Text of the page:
After an off-day Thursday, the Mets head to Philadelphia to begin a three-game weekend series with the Phillies. Marcus Stroman will face off against Chase Anderson in game one of the series from Citizens Bank Park.

 

 

Mets’ fans boo All-Star Francisco Lindor amid offensive struggles

When the New York Mets traded for Francisco Lindor (and starter Carlos Carrasco), fans envisioned highly competitive offense coupled with his trademark, elite defense. The combination, they hoped, would get the team off to a fast start and solidify an already excellent offense.

The sentiment increased when the Mets signed Lindor to a record-breaking extension – a $341 million commitment, no less – just before the season started, just like he asked: no negotiating once the campaign started.

Yet, the new face of the Mets has gotten off to a slow start at the plate. After Tuesday’s games, the All-Star shortstop was batting a meager .212/.321/.273 with only one home run and no stolen bases so far.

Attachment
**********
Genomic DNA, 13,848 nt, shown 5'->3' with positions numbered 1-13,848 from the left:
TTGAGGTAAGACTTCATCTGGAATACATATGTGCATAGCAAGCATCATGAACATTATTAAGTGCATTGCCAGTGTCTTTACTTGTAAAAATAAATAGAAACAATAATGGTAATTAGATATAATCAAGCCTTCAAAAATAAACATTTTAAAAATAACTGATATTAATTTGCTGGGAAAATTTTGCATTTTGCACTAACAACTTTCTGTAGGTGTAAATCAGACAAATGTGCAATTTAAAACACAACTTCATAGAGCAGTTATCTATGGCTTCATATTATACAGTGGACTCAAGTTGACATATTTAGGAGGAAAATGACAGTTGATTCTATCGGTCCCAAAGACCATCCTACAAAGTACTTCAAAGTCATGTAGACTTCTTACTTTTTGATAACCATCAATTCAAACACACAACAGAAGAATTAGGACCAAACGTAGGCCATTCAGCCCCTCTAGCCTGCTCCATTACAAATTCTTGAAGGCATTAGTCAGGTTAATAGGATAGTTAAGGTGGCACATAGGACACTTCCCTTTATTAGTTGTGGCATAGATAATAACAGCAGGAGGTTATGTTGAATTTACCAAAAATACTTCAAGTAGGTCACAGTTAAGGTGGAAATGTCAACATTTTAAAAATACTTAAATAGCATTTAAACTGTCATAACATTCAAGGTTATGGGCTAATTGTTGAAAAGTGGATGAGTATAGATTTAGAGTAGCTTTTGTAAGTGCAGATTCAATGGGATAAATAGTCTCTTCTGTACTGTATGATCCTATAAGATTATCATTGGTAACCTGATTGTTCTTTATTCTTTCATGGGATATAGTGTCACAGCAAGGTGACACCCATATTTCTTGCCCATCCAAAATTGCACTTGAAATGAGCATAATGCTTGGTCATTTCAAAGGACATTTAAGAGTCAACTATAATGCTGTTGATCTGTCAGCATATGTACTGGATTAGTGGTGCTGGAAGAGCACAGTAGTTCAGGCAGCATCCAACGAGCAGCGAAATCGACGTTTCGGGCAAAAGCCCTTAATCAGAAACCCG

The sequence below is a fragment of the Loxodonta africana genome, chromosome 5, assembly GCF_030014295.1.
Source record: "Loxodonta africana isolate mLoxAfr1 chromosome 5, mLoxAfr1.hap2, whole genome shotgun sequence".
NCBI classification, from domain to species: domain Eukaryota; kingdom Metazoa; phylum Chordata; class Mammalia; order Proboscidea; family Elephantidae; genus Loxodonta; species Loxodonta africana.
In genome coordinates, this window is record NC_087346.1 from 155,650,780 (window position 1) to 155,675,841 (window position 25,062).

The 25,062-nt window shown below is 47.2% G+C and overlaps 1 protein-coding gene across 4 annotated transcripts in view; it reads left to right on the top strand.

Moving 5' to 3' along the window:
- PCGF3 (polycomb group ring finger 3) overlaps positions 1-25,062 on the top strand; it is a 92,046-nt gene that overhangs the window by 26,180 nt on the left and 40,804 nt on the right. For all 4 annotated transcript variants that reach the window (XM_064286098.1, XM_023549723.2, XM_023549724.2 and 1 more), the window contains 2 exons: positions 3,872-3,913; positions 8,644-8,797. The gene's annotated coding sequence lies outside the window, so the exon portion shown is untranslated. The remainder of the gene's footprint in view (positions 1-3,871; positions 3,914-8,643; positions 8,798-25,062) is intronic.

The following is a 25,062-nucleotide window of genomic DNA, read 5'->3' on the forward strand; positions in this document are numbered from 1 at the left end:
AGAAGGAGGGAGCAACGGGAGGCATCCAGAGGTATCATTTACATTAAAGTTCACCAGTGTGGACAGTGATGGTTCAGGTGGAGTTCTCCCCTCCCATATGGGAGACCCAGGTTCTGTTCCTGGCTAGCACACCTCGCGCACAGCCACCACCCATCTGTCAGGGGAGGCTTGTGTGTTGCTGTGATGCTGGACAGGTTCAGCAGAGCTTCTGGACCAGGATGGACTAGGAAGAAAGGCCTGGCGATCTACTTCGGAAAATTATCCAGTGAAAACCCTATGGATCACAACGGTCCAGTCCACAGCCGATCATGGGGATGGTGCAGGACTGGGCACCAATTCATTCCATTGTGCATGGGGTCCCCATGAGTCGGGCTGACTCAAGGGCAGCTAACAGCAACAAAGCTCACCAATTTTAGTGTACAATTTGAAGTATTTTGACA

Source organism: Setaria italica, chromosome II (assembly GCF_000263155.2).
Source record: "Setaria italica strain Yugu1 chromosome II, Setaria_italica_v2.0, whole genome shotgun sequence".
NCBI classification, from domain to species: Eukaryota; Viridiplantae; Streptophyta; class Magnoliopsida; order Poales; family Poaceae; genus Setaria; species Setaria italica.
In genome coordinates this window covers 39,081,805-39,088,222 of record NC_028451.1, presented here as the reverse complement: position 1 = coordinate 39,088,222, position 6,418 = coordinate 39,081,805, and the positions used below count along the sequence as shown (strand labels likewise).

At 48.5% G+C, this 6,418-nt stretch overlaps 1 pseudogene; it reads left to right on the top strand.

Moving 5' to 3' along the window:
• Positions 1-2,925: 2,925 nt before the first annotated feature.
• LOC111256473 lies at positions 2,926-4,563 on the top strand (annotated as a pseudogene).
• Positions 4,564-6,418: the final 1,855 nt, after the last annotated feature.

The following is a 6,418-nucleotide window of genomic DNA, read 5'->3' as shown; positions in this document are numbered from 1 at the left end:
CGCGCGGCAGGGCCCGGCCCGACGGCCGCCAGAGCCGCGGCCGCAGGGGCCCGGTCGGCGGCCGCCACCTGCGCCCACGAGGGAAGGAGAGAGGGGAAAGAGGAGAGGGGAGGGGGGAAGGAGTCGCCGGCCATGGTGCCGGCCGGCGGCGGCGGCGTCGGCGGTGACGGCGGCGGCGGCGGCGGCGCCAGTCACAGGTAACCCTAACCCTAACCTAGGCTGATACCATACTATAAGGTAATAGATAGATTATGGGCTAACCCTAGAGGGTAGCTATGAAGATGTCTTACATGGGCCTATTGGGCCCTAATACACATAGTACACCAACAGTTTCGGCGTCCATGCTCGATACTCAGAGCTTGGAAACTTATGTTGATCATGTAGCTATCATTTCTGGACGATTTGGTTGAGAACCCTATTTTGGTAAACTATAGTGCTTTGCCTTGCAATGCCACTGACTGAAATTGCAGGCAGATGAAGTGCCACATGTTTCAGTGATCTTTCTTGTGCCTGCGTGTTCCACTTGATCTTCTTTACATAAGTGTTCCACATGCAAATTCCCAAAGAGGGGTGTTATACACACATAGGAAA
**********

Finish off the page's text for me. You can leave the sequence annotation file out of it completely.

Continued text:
His defense has been mostly good, but the bat hasn’t gotten going and the Mets’ fans, impatient and frustrated, booed their star after Tuesday’s loss to the Boston Red Sox.

The Mets’ offense has been mostly absent

To be fair, the Mets have several slumping players, not just Lindor. Michael Conforto has only recently started to heat up, but was a mess to begin the year. James McCann, Dominic Smith, Jeff McNeil, and others have also struggled.

Yet Lindor is, perhaps unfairly, the scapegoat given his large contract and his status as one of the game’s very best players.

The Mets’ offense has been among the league’s worst so far, with only three runs per game and lots of missed opportunities when it comes to taking advantage of men on base.